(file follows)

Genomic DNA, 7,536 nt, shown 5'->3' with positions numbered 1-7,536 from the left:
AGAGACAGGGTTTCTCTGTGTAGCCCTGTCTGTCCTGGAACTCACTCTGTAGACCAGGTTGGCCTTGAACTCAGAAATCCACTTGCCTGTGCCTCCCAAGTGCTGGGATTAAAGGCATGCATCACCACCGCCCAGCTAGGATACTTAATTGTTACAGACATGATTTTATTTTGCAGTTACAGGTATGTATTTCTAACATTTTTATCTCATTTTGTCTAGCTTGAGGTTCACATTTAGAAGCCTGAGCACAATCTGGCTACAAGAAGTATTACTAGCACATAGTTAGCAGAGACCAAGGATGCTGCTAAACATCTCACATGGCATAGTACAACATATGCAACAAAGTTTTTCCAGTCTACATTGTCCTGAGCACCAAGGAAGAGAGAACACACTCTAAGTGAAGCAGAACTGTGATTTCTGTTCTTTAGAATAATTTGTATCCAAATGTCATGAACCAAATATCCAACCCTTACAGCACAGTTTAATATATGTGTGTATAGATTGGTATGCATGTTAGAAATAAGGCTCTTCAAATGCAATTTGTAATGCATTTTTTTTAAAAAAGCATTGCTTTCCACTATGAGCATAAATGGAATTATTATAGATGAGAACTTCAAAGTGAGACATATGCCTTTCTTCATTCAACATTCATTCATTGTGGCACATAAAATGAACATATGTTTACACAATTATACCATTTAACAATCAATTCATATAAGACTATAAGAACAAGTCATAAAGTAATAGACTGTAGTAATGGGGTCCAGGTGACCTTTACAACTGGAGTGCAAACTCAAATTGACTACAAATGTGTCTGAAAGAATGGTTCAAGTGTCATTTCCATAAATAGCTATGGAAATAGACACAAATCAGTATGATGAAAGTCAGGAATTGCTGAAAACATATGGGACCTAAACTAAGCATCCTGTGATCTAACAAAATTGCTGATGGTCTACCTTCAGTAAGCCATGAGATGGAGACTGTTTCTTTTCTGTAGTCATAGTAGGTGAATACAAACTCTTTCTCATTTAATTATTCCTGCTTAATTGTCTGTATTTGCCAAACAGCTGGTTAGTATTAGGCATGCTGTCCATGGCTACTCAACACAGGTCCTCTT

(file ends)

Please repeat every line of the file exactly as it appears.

Genomic DNA, 7,536 nt, shown 5'->3' with positions numbered 1-7,536 from the left:
AGAGACAGGGTTTCTCTGTGTAGCCCTGTCTGTCCTGGAACTCACTCTGTAGACCAGGTTGGCCTTGAACTCAGAAATCCACTTGCCTGTGCCTCCCAAGTGCTGGGATTAAAGGCATGCATCACCACCGCCCAGCTAGGATACTTAATTGTTACAGACATGATTTTATTTTGCAGTTACAGGTATGTATTTCTAACATTTTTATCTCATTTTGTCTAGCTTGAGGTTCACATTTAGAAGCCTGAGCACAATCTGGCTACAAGAAGTATTACTAGCACATAGTTAGCAGAGACCAAGGATGCTGCTAAACATCTCACATGGCATAGTACAACATATGCAACAAAGTTTTTCCAGTCTACATTGTCCTGAGCACCAAGGAAGAGAGAACACACTCTAAGTGAAGCAGAACTGTGATTTCTGTTCTTTAGAATAATTTGTATCCAAATGTCATGAACCAAATATCCAACCCTTACAGCACAGTTTAATATATGTGTGTATAGATTGGTATGCATGTTAGAAATAAGGCTCTTCAAATGCAATTTGTAATGCATTTTTTTTAAAAAAGCATTGCTTTCCACTATGAGCATAAATGGAATTATTATAGATGAGAACTTCAAAGTGAGACATATGCCTTTCTTCATTCAACATTCATTCATTGTGGCACATAAAATGAACATATGTTTACACAATTATACCATTTAACAATCAATTCATATAAGACTATAAGAACAAGTCATAAAGTAATAGACTGTAGTAATGGGGTCCAGGTGACCTTTACAACTGGAGTGCAAACTCAAATTGACTACAAATGTGTCTGAAAGAATGGTTCAAGTGTCATTTCCATAAATAGCTATGGAAATAGACACAAATCAGTATGATGAAAGTCAGGAATTGCTGAAAACATATGGGACCTAAACTAAGCATCCTGTGATCTAACAAAATTGCTGATGGTCTACCTTCAGTAAGCCATGAGATGGAGACTGTTTCTTTTCTGTAGTCATAGTAGGTGAATACAAACTCTTTCTCATTTAATTATTCCTGCTTAATTGTCTGTATTTGCCAAACAGCTGGTTAGTATTAGGCATGCTGTCCATGGCTACTCAACACAGGTCCTCTT